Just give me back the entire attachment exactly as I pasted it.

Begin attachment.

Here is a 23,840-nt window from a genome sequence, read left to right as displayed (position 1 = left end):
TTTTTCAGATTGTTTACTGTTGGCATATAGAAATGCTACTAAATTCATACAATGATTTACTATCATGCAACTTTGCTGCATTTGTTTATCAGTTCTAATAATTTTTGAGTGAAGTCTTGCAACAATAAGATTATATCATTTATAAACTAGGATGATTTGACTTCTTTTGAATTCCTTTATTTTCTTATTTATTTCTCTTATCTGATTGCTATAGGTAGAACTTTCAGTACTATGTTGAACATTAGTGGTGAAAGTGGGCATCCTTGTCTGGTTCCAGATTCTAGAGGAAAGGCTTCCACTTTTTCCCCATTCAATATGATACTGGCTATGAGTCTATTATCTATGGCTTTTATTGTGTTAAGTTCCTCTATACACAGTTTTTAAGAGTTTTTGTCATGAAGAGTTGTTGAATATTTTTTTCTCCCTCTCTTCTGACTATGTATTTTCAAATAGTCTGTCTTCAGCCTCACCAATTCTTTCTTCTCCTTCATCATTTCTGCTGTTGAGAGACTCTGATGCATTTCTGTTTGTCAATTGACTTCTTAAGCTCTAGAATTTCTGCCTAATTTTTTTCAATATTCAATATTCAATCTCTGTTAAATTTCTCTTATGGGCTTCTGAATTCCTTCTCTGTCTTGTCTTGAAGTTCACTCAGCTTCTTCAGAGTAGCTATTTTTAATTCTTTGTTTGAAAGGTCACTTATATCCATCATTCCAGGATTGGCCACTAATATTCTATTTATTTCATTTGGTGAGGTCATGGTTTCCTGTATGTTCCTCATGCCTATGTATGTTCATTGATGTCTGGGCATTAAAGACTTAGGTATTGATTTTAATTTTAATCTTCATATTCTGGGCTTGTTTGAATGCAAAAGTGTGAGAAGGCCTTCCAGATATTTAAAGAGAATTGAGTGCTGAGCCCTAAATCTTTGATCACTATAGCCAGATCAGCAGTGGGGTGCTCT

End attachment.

Here is a 23,840-nt window from a genome sequence, read left to right as displayed (position 1 = left end):
TTTTTCAGATTGTTTACTGTTGGCATATAGAAATGCTACTAAATTCATACAATGATTTACTATCATGCAACTTTGCTGCATTTGTTTATCAGTTCTAATAATTTTTGAGTGAAGTCTTGCAACAATAAGATTATATCATTTATAAACTAGGATGATTTGACTTCTTTTGAATTCCTTTATTTTCTTATTTATTTCTCTTATCTGATTGCTATAGGTAGAACTTTCAGTACTATGTTGAACATTAGTGGTGAAAGTGGGCATCCTTGTCTGGTTCCAGATTCTAGAGGAAAGGCTTCCACTTTTTCCCCATTCAATATGATACTGGCTATGAGTCTATTATCTATGGCTTTTATTGTGTTAAGTTCCTCTATACACAGTTTTTAAGAGTTTTTGTCATGAAGAGTTGTTGAATATTTTTTTCTCCCTCTCTTCTGACTATGTATTTTCAAATAGTCTGTCTTCAGCCTCACCAATTCTTTCTTCTCCTTCATCATTTCTGCTGTTGAGAGACTCTGATGCATTTCTGTTTGTCAATTGACTTCTTAAGCTCTAGAATTTCTGCCTAATTTTTTTCAATATTCAATATTCAATCTCTGTTAAATTTCTCTTATGGGCTTCTGAATTCCTTCTCTGTCTTGTCTTGAAGTTCACTCAGCTTCTTCAGAGTAGCTATTTTTAATTCTTTGTTTGAAAGGTCACTTATATCCATCATTCCAGGATTGGCCACTAATATTCTATTTATTTCATTTGGTGAGGTCATGGTTTCCTGTATGTTCCTCATGCCTATGTATGTTCATTGATGTCTGGGCATTAAAGACTTAGGTATTGATTTTAATTTTAATCTTCATATTCTGGGCTTGTTTGAATGCAAAAGTGTGAGAAGGCCTTCCAGATATTTAAAGAGAATTGAGTGCTGAGCCCTAAATCTTTGATCACTATAGCCAGATCAGCAGTGGGGTGCTCT